Edit: Here's a segment where 26/28 is only just sufficient: https://www.strava.com/segments/9230838 Strava says the grade is in the upper 30's percentage, and having ridden it I'd agree. The main problem is keeping the front wheel on the ground.

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    Thank you for giving an comprehensive description about gears usage. But mostly know the information, you have provided. I want to see if there is a practical situation, in which something like 28/28 is used. For example images of the locations or descriptions like "uphill with 30% angle".
    – fixerlt
    Jul 25, 2017 at 12:39
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    @fixerit Depends on your cadence, power, and incline. You should try a 10% gradient, you'll quickly be wishing for even easier gears than 28/28. Jul 25, 2017 at 14:01
  • @fixerlt You have a road bike with a 1:1? I am having trouble believing that unless it is touring. What you need will depend on your condition, load, desire, and slope. If you want different gearing then buy it.
    – paparazzo
    Jul 26, 2017 at 0:34
  • @Paparazzi low low gear on my bike is not 1 : 1, its even lower at 1 : 0.93 criggie.org.nz/pictures/bikes/mongoose/… showng the 26 tooth granny, and criggie.org.nz/pictures/bikes/mongoose/… shows the original cassette which was 11-25. Current cassette is a 12-28. Calculator tells me that 26/28 is 0.929 hence 1:0.93 ratio
    – Criggie
    Jul 26, 2017 at 6:07
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    @fixerlt Physical condition. You are ranting. There is not a one size fits all in gearing. Adjust to what works for you.
    – paparazzo
    Jul 26, 2017 at 7:32

It really depends on your usage scenario. I just returned from a tour with moderate climbing and 1-1 (11-22) was not "low" enough for me on decent grades with 25 kilos strapped to the back of my bike.

However, back when I was commuting, I just ran a 1x9 on the 52x(11-32) with a decent uphill climb one way. In this setup I wish I could have gone "higher".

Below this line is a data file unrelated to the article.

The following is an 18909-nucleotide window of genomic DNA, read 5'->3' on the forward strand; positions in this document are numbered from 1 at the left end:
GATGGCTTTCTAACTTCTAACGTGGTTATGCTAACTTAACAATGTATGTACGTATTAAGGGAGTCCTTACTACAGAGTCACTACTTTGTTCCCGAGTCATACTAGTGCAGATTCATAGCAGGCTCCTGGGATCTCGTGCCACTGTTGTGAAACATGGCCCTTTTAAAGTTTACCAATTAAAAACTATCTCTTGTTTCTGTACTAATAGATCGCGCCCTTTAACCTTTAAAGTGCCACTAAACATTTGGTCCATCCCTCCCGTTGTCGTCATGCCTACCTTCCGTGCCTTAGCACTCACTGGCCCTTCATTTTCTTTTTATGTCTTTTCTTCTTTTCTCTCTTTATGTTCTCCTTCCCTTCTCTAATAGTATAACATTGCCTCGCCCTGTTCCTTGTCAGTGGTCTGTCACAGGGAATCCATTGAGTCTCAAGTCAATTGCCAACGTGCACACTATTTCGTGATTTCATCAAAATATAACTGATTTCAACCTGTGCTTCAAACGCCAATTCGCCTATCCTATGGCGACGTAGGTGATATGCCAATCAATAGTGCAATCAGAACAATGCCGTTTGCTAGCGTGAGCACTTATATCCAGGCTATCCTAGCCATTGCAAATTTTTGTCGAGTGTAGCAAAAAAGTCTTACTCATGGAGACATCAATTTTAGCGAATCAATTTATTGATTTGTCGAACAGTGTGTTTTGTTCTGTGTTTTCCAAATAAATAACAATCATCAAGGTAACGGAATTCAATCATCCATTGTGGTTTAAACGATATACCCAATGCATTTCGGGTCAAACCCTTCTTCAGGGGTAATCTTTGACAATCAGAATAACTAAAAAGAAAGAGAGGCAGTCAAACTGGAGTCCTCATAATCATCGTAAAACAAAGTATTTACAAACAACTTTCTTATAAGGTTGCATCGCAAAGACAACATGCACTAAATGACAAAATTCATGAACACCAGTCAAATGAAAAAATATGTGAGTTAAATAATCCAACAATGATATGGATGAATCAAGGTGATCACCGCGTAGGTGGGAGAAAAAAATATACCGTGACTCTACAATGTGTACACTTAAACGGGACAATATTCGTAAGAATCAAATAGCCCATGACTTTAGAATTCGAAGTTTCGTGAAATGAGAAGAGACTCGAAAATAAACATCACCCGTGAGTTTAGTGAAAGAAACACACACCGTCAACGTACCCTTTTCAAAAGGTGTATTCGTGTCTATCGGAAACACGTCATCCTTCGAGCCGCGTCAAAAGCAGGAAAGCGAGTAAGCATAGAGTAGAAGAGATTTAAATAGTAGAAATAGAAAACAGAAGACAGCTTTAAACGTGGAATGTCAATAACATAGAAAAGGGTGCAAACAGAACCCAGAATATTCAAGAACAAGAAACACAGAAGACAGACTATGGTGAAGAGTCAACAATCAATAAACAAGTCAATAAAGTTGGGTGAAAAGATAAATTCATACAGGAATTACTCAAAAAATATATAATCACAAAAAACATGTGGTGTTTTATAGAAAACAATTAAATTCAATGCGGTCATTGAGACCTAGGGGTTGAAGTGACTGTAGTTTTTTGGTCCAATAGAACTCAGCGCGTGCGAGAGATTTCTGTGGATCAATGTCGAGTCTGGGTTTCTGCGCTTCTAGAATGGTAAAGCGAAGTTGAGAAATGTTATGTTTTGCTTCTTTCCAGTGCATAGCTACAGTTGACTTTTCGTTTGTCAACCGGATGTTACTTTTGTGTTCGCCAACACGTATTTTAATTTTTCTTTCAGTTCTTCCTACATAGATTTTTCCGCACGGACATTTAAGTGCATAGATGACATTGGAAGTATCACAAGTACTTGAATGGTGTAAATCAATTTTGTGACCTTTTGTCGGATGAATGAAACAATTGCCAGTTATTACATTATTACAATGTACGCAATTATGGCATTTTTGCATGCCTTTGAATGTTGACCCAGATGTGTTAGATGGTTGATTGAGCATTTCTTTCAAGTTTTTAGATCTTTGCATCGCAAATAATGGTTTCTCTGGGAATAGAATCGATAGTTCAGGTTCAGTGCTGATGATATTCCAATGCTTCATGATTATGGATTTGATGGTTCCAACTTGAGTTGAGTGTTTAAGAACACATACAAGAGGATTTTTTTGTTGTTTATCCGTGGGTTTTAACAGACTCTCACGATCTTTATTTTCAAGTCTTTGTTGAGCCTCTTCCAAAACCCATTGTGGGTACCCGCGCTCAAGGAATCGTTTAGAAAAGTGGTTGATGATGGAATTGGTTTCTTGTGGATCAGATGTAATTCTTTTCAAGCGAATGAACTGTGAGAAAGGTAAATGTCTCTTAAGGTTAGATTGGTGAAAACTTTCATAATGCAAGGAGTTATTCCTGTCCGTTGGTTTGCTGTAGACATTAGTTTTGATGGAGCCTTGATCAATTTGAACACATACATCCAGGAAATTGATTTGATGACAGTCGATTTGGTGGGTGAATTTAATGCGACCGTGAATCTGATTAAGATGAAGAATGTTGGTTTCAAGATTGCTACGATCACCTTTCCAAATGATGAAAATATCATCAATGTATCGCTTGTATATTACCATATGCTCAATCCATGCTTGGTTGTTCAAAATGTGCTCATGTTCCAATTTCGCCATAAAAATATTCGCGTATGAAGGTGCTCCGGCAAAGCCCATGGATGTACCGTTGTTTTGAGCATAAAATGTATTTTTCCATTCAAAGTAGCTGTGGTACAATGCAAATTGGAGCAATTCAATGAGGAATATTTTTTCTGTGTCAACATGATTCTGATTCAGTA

I agree in most situations the available standard ranges are unnecessary.


Separate answer - I use a 20" folding bike as a tractor to pull around a trailer.

When the trailer is loaded, the bike has a lot of weight to get up to speed and then to slow back down. Starting from stopped on the big ring even in 32 on the back is very hard work.

The bike in question has a triple on front with 48/38/28 teeth, and the rear is 11-34 8 speed cassette. Combined with 20" wheels, gives this bike an ultra low gearing of 15.4 gear-inches.

You can play around with combinations at http://www.sheldonbrown.com/gear-calc.html

Own work.

So this bike is 18 kilos, I'm 100, add a trailer at 8 kilos is not a lot more, but add 90 kilos of load on top and then you've essentially got a bike that outweighs the rider. A small incline up to a railway crossing was hard work, and even crossing through some traffic lights, the camber of the cross-road required a drop in gearing.

Braking with the heavy trailer was reversed - normally road braking is 90+% from the front wheel, but with a hefty trailer it just pushes the whole bike over the front contact patch. So 90% of the braking here is done with the rear wheel.

At one point I was standing astride the main bar with the brakes casually on, and teh trailer started pulling the unladen bike backwards down a slight slope. So I had to stay seated in the saddle even when stopped.

tl;dr Low gearing is very handy when towing, exactly the same as in trucks.